can sneak attack boost the damage of a fireball?


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Quote:

A)because this is how language actually works.

You don't go to McDonald's and ask for "a burger and an extra coke", you ask for " a burger and a coke". If there was menu A though, that had a burger and a coke, you could very easily ask for "a menu A with an extra coke".

I am quite willing to believe that this is your anecdotal experience. Mine is different. I hear nothing wrong to my ear with saying "extra" in almost any situation synonymous with adding. Would definitely say to add an extra coke onto a menu option that didn't list a coke, or one that did, either way. I assume we just come from different regions of the country/world.

Regardless, Paizo never defined it. Merriam Webster did, and webster allows for "extra" stuff to get added to nothing just fine, as long as the usual state of affairs for that thing is none. This is my intuition as well in common usage I hear and use where I live.

You may disagree or have different customs near you, and I would not claim that your interpretation would end up being any less RAW-compliant than mine if you do.

One thing it absolutely isn't though is "Definitely or objectively disallowed by RAW." I think the reasonable options are A) Claim objectivity based on a dictionary, or B) Claim subjectivity. Not C) Claim objectivity based on anecdotes. I am happy to opt for B.


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Crimeo wrote:
I hear nothing wrong to my ear with saying "extra" in almost any situation synonymous with adding. Would definitely say to add an extra coke onto a menu option that didn't list a coke, or one that did, either way. I assume we just come from different regions of the country/world.

Really? If my son got married and told me by saying "Well Dad, I have an extra wife now." it would sound really, really odd.

Sovereign Court

Steve Geddes wrote:
Crimeo wrote:
I hear nothing wrong to my ear with saying "extra" in almost any situation synonymous with adding. Would definitely say to add an extra coke onto a menu option that didn't list a coke, or one that did, either way. I assume we just come from different regions of the country/world.
Really? If my son got married and told me by saying "Well Dad, I have an extra wife now." it would sound really, really odd.

That depends upon whether or not your son practices polygamy. :P


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Kids today...If you ask me they all seem to be "practicing polygamy".
There's even an app for that, right?


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James Risner wrote:
Master of Shadows wrote:
I would also like to see rules written clearly and concisely in a way where the result is unequivocal.

My experience tells me this is absolutely impossible unless you are talking to an army of clones of yourself.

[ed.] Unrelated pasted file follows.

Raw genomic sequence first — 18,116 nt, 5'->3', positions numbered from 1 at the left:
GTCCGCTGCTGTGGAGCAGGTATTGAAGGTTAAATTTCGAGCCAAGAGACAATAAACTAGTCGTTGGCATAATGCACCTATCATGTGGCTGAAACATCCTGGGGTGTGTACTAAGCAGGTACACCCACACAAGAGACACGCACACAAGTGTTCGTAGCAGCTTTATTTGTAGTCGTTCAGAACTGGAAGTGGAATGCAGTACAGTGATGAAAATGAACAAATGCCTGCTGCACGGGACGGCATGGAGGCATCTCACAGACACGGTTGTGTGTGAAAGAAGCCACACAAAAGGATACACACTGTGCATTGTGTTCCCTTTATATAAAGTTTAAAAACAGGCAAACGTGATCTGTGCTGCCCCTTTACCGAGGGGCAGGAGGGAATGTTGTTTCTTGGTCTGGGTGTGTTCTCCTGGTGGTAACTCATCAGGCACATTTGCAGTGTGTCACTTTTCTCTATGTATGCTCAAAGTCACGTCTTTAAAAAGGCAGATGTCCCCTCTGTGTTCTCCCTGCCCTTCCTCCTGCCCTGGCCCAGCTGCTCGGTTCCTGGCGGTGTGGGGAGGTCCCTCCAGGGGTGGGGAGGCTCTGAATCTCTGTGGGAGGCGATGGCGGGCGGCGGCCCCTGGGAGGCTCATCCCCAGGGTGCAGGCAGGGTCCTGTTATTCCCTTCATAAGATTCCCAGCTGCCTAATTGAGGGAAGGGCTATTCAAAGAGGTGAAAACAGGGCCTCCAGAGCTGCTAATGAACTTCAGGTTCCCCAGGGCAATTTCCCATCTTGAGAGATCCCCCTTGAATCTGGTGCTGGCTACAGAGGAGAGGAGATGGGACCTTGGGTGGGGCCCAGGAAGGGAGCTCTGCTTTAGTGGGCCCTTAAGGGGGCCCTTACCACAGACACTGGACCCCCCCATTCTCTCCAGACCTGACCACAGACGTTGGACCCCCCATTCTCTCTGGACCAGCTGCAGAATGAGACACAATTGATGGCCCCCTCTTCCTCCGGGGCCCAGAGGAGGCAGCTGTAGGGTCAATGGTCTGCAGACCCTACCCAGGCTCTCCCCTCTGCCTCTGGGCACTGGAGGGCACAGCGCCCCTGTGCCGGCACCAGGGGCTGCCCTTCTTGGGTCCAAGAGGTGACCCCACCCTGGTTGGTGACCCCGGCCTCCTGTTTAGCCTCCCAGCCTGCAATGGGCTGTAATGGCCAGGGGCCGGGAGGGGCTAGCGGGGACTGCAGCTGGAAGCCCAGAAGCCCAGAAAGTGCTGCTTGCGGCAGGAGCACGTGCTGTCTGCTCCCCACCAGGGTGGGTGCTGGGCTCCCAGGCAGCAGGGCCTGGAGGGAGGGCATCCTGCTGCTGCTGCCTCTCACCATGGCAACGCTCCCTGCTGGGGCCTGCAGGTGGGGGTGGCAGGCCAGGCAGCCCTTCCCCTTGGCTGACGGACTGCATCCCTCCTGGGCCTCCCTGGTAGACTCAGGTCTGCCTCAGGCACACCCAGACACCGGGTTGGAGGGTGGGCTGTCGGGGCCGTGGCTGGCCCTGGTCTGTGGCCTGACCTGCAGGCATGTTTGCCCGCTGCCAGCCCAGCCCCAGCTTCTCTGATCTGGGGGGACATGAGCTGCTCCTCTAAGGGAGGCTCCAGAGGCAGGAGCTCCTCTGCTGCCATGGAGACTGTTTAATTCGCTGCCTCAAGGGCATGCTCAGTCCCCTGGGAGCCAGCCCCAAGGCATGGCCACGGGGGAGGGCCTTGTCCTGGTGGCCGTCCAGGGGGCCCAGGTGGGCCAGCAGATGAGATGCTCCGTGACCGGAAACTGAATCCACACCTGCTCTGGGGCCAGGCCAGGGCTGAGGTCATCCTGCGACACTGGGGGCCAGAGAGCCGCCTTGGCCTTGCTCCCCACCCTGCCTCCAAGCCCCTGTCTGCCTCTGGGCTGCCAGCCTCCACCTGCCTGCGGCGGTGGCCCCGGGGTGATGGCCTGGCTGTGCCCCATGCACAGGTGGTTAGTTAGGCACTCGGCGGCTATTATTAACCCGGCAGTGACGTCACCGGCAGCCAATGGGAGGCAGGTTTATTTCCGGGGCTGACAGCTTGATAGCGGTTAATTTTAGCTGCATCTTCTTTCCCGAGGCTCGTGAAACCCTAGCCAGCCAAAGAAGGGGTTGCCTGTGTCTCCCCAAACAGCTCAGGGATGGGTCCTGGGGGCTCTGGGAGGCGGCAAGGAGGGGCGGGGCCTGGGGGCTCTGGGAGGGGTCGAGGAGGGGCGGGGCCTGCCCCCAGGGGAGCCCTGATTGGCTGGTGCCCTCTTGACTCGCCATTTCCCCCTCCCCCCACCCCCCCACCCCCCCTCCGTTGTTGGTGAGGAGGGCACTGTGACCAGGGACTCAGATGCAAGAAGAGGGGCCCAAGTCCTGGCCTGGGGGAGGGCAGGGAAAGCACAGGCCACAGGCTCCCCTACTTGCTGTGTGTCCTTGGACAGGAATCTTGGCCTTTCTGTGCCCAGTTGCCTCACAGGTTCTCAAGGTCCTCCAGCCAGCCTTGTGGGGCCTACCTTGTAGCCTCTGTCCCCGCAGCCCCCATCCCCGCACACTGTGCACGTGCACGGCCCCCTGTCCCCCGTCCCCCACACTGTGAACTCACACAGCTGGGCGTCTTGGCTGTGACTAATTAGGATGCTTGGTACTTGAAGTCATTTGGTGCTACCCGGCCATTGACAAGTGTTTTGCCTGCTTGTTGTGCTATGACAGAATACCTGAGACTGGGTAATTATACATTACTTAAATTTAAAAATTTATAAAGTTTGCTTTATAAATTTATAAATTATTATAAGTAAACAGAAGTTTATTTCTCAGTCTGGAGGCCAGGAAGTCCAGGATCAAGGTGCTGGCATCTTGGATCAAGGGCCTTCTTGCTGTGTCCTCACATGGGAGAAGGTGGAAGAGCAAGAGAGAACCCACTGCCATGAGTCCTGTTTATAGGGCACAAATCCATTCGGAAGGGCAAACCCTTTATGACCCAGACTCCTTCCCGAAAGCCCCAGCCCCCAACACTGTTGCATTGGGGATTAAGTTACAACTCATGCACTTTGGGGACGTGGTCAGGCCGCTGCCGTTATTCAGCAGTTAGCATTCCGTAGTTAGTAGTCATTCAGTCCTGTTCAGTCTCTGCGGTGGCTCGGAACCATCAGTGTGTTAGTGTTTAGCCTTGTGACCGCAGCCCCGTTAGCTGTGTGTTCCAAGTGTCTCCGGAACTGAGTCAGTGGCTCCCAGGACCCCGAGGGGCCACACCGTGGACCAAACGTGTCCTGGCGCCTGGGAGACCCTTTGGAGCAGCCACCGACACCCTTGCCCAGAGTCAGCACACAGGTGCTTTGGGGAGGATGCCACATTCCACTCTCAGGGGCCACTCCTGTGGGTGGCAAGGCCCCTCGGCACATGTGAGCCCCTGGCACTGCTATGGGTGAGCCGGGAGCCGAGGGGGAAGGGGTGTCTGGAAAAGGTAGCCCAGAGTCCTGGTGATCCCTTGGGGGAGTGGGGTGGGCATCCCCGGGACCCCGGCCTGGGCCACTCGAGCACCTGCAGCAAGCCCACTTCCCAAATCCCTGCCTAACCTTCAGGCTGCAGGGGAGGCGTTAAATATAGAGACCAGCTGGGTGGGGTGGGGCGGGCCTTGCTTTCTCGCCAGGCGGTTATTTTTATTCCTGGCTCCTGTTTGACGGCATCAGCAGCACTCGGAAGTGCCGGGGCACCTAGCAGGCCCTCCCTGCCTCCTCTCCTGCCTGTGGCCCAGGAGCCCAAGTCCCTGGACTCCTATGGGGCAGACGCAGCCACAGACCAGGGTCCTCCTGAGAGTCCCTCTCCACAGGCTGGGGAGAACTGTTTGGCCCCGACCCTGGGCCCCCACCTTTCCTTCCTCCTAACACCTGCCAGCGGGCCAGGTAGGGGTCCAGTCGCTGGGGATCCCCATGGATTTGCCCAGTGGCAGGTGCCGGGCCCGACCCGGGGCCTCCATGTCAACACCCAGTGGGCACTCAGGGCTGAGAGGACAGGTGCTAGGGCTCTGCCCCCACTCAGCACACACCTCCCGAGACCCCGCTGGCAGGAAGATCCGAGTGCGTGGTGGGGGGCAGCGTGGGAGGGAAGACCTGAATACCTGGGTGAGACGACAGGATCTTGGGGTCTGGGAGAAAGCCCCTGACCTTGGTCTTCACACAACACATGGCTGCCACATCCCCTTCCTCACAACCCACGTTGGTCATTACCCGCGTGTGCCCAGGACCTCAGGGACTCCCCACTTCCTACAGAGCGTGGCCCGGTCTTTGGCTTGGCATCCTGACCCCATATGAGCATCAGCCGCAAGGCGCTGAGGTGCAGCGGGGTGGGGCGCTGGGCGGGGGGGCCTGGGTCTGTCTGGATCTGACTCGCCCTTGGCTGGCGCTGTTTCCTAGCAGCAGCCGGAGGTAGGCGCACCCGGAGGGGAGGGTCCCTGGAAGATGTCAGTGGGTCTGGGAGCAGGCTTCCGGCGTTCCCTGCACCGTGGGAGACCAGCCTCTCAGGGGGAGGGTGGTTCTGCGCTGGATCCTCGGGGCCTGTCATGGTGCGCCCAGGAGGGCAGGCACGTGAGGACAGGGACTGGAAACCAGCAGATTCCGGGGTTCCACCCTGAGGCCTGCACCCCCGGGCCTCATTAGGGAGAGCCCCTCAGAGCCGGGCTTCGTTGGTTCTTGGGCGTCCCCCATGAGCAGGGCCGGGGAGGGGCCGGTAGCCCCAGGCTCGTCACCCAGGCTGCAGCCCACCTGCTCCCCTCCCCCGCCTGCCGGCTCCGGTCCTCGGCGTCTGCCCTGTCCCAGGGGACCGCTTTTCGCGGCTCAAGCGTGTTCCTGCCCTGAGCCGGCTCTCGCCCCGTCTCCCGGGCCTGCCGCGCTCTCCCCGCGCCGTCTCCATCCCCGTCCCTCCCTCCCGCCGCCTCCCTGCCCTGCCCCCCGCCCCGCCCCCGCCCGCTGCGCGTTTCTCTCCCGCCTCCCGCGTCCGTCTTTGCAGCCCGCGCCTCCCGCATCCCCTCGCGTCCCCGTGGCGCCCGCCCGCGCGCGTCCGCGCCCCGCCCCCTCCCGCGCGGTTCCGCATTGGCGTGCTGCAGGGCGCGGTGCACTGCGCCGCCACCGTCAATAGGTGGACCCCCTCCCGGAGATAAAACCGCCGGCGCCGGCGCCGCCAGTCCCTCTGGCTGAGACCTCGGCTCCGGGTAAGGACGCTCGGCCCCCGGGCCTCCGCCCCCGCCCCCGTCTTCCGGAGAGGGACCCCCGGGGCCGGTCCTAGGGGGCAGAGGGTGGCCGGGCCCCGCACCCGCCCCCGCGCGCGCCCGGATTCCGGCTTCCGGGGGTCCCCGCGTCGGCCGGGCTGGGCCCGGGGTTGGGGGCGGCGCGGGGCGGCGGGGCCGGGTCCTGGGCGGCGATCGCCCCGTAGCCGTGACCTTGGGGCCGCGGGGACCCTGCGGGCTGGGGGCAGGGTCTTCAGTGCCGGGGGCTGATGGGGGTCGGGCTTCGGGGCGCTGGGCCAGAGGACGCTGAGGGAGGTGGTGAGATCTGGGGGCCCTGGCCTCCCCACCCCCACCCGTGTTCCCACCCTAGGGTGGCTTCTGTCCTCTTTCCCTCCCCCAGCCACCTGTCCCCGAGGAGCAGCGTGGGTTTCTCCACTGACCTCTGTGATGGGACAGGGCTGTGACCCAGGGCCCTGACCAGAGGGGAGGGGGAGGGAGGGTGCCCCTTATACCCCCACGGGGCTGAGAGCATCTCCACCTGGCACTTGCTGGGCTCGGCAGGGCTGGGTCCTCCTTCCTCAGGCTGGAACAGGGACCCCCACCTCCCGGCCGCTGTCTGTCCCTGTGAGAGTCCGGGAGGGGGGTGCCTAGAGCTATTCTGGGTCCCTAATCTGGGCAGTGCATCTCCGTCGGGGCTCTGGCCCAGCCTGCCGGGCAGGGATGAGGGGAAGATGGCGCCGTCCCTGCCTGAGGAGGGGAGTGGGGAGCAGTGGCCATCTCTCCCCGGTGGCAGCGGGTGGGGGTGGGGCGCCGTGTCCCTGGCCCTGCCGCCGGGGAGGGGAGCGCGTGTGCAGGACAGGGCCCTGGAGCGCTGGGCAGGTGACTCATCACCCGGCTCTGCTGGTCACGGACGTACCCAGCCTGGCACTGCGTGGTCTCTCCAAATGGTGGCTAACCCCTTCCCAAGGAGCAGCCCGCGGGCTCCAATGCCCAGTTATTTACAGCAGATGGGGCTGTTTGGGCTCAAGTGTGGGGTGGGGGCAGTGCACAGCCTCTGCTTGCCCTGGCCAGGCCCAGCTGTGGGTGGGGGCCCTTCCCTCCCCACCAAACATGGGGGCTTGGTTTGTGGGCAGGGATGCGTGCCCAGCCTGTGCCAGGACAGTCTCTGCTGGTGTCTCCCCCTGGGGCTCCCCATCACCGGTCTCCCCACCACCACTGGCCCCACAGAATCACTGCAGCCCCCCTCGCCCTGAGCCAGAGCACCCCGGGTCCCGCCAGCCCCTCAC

For ever player or GM like you and I who can read a line of text and come to a conclusion, there are others who have trouble understanding the rules, have a different interpretation than we do, or didn't read it and just wing it based on what they think it should be.

In short, it is something the developers of the world don't attempt. They write rules in natural language and avoid precisely spelling out everything.

this is the nirvana fallacy.

Great is the enemy of good


Steve Geddes wrote:

Kids today...If you ask me they all seem to be "practicing polygamy".

There's even an app for that, right?

Well, practice makes perfect.

Although I have to wonder- would having only one wife technically count as practicing for polygamy?

I mean....guys who juggle often start by getting a single ball down pat, right? Who would go in having two wives when you aren't even sure if you can handle one? I am sure we have heard stories of someone that tried juggling multiple at once from the get go...and it usually ends up about as well as the guy that decided to start his juggling career with three chainsaws.


Steve Geddes wrote:
Crimeo wrote:
I hear nothing wrong to my ear with saying "extra" in almost any situation synonymous with adding. Would definitely say to add an extra coke onto a menu option that didn't list a coke, or one that did, either way. I assume we just come from different regions of the country/world.
Really? If my son got married and told me by saying "Well Dad, I have an extra wife now." it would sound really, really odd.

If the xerox machine broke, I climbed on top of it, then called my boss and said "I'm on top of this problem" it would get misunderstood too. That wouldn't make it factually incorrect.

of course if you manufacture a contrived situation to sound confusing, you will succeed. In this case, it does sound a bit weird, but I think it's because you're leveraging the situation of "wife" being an abstract binary categorical variable in a sense, not an interval variable, and confusing this by mixing it in vaguely with number of wives. So it sounds off, but yes I still think it is technically correct.

"I went to the beach and it was clean and empty, now there's a bunch of extra glass everywhere" does sound perfectly natural to me, as it is no longer a situation with a contrived confusing lure built in alongside it.


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Crimeo wrote:
Steve Geddes wrote:
Crimeo wrote: